Have you ever spent an entire day with your dog? Just the two of you. No one else. Eight hours of dog and man. Side by side. All day.
Recently, I did just that.
An entire Sunday from 10am until about 6pm was all Sam and me. We had errands to run, a car ride to take, and a little dad-do stuff at my son’s house while he and his wife were away. Sam and I were together through it all.
I talk to Sam a great deal. The usual stuff — “What’s up, girl?” “Get the ball.” “Time to eat.” “Stop sniffing, let’s go!” “Stop smelling that! What is that? Ugh. Get away!” But it was on this recent day alone together that the conversation branched out. It was like what happens to you and a friend on a road trip. We simply got to talking. Here’s how it went.
“Sam, can the Cubs pull this out?” The game was on the car radio. “Their pitching is really suspect. Especially that bullpen.”
Sam appears to roll her eyes. She might be a Sox fan. Tennis is likely her game anyway. All those neon green tennis balls in the yard should have been a clue.
“Got to make a Home Depot run, Sam. You can come inside with me. You know there was a time when these stores wouldn’t allow you to join me.”
Sam is in disbelief. Who would restrict time between a dog and his master? And I’m on a leash, she thought. Geez!
“I’m starving. Want a taco?”
I don’t offer a piece of the taco I have now. Her belly has been a bit touchy lately, so not a good idea. But she watches me very closely as I eat. I end up slipping her a small bit of cheese.
“What’s with the car window thing and dogs?” I ask, her head stretched out the passenger-side window. “What is that all about, Sam?”
She looks to me only for a second to acknowledge my question. Then it is right back to the window. I think I hear her growl something about “freedom.”
“So, Sam. What do you think of the flooring? I think they did a nice job, don’t you?”
A crew had recently completed refinishing the hardwood floors at my son’s house. I don’t think she liked the work much. Far too slippery for dogs.
“I never asked you if you were okay with being the subject of my book. The book is coming out next year. It’s about you and me, Sam. Walks with Sam. You okay with that?”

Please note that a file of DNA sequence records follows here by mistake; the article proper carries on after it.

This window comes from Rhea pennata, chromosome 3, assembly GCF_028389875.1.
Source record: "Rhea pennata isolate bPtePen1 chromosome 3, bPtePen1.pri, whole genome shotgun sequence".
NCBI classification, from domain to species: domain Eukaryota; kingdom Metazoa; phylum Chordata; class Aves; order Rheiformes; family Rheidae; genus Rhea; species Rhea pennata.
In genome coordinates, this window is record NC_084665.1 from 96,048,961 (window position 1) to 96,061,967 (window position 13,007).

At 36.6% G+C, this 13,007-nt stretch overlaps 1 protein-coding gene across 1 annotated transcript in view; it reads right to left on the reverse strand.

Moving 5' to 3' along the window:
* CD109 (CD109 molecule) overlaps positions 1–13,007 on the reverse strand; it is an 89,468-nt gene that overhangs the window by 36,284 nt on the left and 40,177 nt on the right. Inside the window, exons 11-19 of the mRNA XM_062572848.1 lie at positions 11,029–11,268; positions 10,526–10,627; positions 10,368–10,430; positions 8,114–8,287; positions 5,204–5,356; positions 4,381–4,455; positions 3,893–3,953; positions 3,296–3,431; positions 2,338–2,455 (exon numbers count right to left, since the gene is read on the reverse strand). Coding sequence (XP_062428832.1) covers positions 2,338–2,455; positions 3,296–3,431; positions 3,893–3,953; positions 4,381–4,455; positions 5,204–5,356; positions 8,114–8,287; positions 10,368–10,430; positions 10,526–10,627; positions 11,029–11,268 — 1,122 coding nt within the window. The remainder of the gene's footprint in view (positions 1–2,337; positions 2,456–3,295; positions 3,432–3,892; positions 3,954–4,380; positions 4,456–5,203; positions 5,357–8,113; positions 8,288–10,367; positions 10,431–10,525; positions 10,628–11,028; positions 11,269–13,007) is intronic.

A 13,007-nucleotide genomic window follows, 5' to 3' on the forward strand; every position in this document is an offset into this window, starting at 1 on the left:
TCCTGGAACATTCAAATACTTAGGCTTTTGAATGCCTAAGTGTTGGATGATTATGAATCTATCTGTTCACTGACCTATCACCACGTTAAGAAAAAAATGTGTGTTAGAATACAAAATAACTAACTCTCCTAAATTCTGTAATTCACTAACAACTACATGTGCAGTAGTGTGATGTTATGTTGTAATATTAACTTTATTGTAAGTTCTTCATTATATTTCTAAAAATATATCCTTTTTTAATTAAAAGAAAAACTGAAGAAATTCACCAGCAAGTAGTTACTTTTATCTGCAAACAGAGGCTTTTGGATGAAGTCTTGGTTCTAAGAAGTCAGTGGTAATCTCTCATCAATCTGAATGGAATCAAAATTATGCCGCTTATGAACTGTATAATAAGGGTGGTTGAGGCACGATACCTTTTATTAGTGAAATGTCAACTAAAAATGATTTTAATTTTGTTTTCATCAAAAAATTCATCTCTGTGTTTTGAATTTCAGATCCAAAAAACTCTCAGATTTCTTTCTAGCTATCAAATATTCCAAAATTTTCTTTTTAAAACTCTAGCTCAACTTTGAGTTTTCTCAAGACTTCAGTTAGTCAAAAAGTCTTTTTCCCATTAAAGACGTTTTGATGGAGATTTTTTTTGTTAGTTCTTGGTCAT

Sam looks me up and down, as if assessing my presence and ability, trying to process what I had said, as if contemplating what trust between us I may have violated.
“Sam, it’s all good, really. You come off really wonderful in this book.”
Dogs can’t obtain legal representation, can they?
There are other conversations. Too many to mention. And after hours pass, on the way home, one last question:
“What did you think about this, Sam?” I ask as I drive. “An entire day with me. I don’t think we have ever done this before. Just you and me. What are your thoughts?”
Sam is curled up in the passenger seat. Head between her paws.
At the stoplight, I reach over and scratch her back. She does not move.
She is fast asleep. Out to the world. It had been a long day of listening to her master babble on.
Some might say it’s impossible for dogs to understand our words—other than “come” or the dog’s name, only hearing blah-blah-blah, the wonk-wonk of the teacher in the Charlie Brown TV cartoon. I would suggest that a dog may be simply like a cowboy—soft-spoken, taciturn, measured, reluctant to join in a lively conversation. But there is one thing for which I am certain—dogs are pretty damn good listeners.
Walks with Sam: A Man, a Dog, and a Season of Awakening is forthcoming from John Hunt Publishing, UK in the fall of 2020.